Thomas Wentworth Higginson, Margaret Fuller Ossoli, Chapter 10: the Dial. (search)
e somewhere midway between the demands of Theodore Parker on the one side and those of Alcott on the other. What Theodore Parker alone would have made it may be judged by his Massachusetts Quartertively angling for contributions from Emerson, Parker, Hedge, Alcott, Channing, Clarke, Dwight, Cranch, and the rest. Parker even sent her poetry, as appears by the following letter from him: H Ellery Channing, and, latterly, Lowell; while Parker furnished solid, vigorous, readable, commonsencurious fact that the only early Dial to which Parker contributed nothing was that which called downr. Alcott's mind. Fuller Mss. i. 599. Of Theodore Parker she says: He cannot be the leader of my j like to have writings from you, Mr. Ripley, Mr. Parker, etc., so I should like to have writings recnscendentalism — Progress, etc., any more than Parker's disgust at Henry Thoreau's pieces. You go has been a sad business. I think perhaps Mr. Parker would like to carry it on even under these c[2 more...]
Thomas Wentworth Higginson, Margaret Fuller Ossoli, Chapter 11: Brook Farm. (search)
es which the Earl of Strafford found among the English Roundheads, could hardly surpass those of which Boston was the centre during the interval between the year 1835 and the absorbing political upheaval of 1848. The best single picture of the period is in Emerson's lecture on New England reformers, delivered in March, 1844; but it tells only a part of the story, for one very-marked trait of the period was that the agitation reached all circles. German theology, as interpreted by Brownson, Parker, and Ripley, influenced the more educated class, and the Second Advent excitement equally prepared the way among the more ignorant. The anti-slavery movement was the profoundest moral element, on the whole, but a multitude of special enterprises also played their parts. People habitually spoke, in those days, of the sisterhood of reforms, and it was in as bad taste for a poor man to have but one hobby in his head as for a rich man to keep but one horse in his stable. Mesmerism was studied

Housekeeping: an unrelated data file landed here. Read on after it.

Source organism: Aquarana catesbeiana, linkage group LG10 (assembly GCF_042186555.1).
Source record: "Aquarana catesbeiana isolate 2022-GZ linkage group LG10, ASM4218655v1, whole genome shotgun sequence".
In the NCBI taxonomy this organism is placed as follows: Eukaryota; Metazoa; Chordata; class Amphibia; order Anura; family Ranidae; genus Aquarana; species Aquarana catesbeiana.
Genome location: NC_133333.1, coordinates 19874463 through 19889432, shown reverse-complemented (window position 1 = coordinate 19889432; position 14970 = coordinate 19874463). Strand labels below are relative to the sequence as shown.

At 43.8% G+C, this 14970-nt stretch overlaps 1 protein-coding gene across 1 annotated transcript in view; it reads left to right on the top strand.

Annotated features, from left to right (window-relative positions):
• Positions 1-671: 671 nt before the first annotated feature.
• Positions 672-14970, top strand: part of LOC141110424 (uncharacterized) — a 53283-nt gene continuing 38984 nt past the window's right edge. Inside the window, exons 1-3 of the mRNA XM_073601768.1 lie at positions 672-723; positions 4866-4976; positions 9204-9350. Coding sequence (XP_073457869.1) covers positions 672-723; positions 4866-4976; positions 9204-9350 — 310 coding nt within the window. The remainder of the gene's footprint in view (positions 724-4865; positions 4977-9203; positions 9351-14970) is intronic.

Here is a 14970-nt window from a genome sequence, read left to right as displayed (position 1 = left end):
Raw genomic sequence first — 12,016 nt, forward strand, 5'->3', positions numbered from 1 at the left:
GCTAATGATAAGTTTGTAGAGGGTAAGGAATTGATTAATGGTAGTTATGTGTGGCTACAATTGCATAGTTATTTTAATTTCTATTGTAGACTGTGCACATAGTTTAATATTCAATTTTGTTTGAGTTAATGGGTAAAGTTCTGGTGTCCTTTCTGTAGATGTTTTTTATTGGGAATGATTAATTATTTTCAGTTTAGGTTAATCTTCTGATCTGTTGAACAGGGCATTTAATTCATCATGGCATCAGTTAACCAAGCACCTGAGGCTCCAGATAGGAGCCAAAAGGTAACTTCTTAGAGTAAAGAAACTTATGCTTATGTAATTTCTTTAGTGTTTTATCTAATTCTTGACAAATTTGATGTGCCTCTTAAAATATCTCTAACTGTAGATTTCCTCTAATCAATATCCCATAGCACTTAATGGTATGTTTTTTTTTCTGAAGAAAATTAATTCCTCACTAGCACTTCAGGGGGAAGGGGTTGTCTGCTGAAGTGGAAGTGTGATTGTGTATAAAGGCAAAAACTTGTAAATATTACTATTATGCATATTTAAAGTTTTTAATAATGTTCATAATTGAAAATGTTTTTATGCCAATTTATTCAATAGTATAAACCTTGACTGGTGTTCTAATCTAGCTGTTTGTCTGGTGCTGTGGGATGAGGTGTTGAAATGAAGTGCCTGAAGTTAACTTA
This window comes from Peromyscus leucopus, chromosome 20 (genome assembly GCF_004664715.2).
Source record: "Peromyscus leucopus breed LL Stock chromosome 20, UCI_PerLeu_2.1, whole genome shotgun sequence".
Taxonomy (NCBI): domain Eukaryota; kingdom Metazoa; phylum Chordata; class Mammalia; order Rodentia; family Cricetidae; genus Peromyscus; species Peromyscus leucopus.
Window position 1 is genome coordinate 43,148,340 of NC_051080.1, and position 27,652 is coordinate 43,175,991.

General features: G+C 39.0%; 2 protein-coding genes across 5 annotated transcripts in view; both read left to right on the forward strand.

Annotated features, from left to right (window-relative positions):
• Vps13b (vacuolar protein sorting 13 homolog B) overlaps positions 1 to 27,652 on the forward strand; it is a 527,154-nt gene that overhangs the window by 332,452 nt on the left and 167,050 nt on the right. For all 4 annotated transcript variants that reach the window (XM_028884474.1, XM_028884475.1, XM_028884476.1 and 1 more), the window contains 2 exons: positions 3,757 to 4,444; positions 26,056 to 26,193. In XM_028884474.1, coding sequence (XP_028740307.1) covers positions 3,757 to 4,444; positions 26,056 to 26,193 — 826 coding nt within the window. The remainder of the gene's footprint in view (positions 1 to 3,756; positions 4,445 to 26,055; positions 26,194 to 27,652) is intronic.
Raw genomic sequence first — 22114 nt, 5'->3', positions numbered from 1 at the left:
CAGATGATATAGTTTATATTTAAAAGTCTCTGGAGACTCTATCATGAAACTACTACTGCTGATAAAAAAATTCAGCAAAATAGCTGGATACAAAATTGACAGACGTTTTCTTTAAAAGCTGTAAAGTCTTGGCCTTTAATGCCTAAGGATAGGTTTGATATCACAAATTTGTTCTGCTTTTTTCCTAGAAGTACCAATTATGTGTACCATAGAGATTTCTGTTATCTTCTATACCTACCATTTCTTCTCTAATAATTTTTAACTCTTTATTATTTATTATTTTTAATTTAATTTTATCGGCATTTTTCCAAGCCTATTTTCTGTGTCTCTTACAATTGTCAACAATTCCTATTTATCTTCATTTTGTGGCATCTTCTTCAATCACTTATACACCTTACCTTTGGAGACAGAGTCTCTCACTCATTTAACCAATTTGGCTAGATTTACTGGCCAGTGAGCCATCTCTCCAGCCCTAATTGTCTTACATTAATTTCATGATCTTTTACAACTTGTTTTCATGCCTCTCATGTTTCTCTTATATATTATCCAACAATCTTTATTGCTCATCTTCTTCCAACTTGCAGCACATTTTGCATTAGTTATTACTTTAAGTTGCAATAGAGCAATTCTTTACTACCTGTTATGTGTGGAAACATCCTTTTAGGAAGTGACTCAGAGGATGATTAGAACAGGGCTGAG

Thomas Wentworth Higginson, Margaret Fuller Ossoli, Index. (search)
iple of any one, 284; examples of her power of statement, 289; personal traits, 299; phrenological examination, 299; her life on the whole successful, 314. P. Palmer, Edward, 175. Papers on Literature and Art, 203. Park, Dr., 23. Parker, Theodore, letter from, 162; other references, 3, 86, 130, 132, 140, 142, 144, 160, 165, 169, 181. Parker, Mrs., Theodore, 128. Parton, James, 213. Paterculus, Velleius, 49, 50. Peabody, Miss Elizabeth P., 75, 114, 142, 168, 178, 192; letter to,Parker, Mrs., Theodore, 128. Parton, James, 213. Paterculus, Velleius, 49, 50. Peabody, Miss Elizabeth P., 75, 114, 142, 168, 178, 192; letter to, 81. Pericles, 5. Perkins, Mr., 24. Petrarch, F., 136. Plutarch, 49, 50, 69. Poe, Edgar Allan, 156, 216, 217. Prescott, Misses, 23. Putnam, George, 142. Q. Quincy, Mrs., Josiah, 131. R. Radzivill, Princess, 231. Randall, Elizabeth, 39. Recamier, Madame, 37. Reformers in New England (1840-1850), 175. Richter, Jean Paul, 28, 45. Ripley, George, 91,142, 144, 146, 147, 149, 154, 157, 179-181, 183 189, 291. Ripley, Mrs. G., 163, 180, 183; letter to, 112. Robbins, S